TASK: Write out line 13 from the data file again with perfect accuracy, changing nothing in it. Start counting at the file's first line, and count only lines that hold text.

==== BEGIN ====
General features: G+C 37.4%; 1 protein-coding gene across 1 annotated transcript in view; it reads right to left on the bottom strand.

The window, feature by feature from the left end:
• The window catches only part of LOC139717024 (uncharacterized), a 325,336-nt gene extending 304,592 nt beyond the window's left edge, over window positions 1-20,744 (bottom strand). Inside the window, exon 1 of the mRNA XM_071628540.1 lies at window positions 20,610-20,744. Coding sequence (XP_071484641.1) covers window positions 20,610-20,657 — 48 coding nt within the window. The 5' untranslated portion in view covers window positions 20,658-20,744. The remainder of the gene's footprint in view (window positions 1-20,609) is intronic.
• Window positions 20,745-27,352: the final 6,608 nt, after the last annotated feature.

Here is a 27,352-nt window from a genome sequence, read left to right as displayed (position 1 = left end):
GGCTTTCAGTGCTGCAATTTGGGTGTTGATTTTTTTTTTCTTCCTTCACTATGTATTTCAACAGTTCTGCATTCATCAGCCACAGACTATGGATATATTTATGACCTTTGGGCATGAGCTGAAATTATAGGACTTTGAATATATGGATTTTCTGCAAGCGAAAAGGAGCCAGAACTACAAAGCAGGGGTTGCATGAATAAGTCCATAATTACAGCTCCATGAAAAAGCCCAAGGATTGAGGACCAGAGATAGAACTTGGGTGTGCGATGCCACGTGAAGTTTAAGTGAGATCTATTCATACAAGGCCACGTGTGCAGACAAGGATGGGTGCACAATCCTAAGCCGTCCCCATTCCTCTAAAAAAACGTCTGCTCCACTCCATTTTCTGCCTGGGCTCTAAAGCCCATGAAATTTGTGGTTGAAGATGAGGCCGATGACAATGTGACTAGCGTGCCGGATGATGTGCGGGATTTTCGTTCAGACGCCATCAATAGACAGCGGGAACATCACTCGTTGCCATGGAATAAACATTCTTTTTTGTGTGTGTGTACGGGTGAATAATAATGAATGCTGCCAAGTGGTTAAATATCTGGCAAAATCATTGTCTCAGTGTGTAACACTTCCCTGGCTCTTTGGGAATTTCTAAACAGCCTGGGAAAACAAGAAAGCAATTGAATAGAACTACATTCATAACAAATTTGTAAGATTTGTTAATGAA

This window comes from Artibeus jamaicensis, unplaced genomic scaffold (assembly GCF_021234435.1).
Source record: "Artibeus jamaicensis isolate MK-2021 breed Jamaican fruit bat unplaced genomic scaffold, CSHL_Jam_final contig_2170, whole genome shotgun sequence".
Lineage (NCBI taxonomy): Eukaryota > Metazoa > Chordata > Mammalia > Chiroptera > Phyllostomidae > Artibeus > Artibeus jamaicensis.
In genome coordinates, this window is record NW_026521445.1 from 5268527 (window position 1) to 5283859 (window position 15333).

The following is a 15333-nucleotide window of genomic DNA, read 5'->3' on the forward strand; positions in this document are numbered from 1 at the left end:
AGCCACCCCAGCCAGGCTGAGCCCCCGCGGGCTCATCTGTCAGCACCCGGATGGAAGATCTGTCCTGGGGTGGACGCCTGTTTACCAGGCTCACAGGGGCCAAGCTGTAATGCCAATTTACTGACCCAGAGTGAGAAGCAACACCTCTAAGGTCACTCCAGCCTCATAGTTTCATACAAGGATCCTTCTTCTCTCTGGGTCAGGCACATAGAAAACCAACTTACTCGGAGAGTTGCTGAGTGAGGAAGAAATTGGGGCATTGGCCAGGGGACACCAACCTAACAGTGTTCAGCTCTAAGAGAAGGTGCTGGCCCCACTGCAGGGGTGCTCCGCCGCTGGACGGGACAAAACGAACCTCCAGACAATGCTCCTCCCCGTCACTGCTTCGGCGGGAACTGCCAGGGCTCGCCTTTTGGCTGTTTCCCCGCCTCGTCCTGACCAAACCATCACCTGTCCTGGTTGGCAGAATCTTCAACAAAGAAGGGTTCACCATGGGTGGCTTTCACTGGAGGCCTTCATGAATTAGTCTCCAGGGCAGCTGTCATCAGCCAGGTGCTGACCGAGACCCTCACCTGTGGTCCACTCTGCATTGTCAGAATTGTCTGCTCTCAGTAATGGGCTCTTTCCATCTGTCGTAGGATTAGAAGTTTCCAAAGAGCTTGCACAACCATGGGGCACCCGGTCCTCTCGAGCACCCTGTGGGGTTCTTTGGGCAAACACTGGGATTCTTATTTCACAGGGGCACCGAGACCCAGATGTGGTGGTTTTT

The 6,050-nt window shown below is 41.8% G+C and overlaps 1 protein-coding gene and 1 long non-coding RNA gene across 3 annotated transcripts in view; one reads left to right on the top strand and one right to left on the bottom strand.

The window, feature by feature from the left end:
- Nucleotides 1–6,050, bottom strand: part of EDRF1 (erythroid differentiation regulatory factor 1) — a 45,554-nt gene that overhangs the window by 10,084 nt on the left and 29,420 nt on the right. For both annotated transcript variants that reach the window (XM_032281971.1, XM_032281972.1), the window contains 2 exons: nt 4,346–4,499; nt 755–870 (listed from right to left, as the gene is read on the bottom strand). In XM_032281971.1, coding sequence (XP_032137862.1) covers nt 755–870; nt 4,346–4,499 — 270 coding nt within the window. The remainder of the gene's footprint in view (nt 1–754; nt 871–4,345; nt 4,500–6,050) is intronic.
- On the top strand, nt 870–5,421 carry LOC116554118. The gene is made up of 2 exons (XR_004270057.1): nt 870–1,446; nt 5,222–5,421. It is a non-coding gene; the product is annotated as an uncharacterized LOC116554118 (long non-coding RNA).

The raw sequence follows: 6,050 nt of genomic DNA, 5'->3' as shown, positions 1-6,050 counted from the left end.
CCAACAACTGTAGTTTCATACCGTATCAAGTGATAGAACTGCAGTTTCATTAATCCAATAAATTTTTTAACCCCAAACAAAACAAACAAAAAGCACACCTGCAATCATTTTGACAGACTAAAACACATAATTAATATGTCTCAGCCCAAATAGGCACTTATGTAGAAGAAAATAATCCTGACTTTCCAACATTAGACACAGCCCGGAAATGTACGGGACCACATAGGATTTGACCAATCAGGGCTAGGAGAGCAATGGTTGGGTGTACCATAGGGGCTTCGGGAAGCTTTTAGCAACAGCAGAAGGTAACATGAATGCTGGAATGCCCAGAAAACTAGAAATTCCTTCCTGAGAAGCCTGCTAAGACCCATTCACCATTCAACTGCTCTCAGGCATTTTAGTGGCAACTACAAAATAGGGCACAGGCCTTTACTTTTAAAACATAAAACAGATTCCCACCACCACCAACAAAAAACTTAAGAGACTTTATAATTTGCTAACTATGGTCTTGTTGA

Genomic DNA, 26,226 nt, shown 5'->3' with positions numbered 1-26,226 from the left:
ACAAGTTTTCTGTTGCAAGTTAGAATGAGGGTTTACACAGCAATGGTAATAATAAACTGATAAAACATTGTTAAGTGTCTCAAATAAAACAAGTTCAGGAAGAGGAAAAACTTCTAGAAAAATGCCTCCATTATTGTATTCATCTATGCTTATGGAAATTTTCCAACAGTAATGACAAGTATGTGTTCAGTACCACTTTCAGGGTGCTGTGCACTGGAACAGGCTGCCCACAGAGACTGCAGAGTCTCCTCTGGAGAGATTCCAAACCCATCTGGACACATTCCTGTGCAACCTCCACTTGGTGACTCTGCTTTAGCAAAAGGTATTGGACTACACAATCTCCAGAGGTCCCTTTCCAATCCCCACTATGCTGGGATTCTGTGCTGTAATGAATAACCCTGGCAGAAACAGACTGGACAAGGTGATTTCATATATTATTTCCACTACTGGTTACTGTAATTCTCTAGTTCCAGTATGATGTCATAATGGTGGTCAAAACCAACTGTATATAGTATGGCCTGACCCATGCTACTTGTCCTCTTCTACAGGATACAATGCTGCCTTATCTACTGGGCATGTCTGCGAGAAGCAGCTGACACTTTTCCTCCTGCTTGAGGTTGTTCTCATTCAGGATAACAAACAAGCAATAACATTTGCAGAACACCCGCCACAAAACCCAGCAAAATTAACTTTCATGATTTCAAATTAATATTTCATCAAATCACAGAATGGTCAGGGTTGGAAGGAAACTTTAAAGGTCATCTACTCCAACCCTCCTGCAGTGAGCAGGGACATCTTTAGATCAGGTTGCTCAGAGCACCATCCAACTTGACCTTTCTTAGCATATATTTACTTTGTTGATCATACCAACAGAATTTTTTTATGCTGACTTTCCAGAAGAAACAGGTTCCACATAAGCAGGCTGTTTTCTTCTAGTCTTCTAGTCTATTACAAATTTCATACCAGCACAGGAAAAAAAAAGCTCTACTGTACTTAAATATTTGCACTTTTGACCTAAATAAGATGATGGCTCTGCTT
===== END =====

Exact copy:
The 6,050-nt window shown below is 41.8% G+C and overlaps 1 protein-coding gene and 1 long non-coding RNA gene across 3 annotated transcripts in view; one reads left to right on the top strand and one right to left on the bottom strand.